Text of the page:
If It Ain't Broke, Why Fix It?
A version of this article appears in the May/June 2009 issue of Home Energy Magazine.
May 06, 2009
Something old and a few things new in the choices of insulation material and installation.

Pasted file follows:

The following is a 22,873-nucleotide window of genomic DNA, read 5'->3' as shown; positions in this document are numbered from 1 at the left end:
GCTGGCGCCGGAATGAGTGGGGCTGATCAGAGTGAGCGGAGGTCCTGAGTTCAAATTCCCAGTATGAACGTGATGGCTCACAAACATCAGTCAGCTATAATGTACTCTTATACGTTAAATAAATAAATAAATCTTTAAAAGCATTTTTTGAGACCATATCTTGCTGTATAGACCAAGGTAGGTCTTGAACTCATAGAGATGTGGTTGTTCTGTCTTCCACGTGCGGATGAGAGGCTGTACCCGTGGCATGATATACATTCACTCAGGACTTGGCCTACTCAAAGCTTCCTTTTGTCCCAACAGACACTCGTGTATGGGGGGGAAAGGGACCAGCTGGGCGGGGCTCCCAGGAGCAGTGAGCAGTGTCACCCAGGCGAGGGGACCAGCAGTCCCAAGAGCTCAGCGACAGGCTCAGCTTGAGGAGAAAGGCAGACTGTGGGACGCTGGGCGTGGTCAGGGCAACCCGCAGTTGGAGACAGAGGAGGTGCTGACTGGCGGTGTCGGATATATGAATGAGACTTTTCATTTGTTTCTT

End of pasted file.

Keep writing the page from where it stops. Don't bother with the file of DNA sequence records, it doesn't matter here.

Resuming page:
In the last two decades there has been tremendous growth in the variety of insulation products, and in our understanding of those products. This has accompanied a boost in fraudulent and near-fraudulent claims (for example, that reflective foils are a good alternative to wall or subslab insulation). There are also new types of insulation that are better suited for some installations than for others. Most importantly, the development of building science and sophisticated measurement tools has allowed the shortcomings of standard insulation methods to be better understood. It is important to understand that the published R-value of an insulating material is based on laboratory testing. This testing does not take into account the degrading effects of air infiltrating through the building envelope, which can increase heating-and-cooling costs by up to 40%. Most insulation works by trapping pockets of air (or other gases) to retard the conduction of heat. For this reason, any batt insulation can be a reasonable insulator if it is properly applied with no voids, and if the cavity is airtight. But the real world of construction is rarely airtight, and fiberglass batting with air passing through it loses R-value. With this in mind, it is easy to see ...
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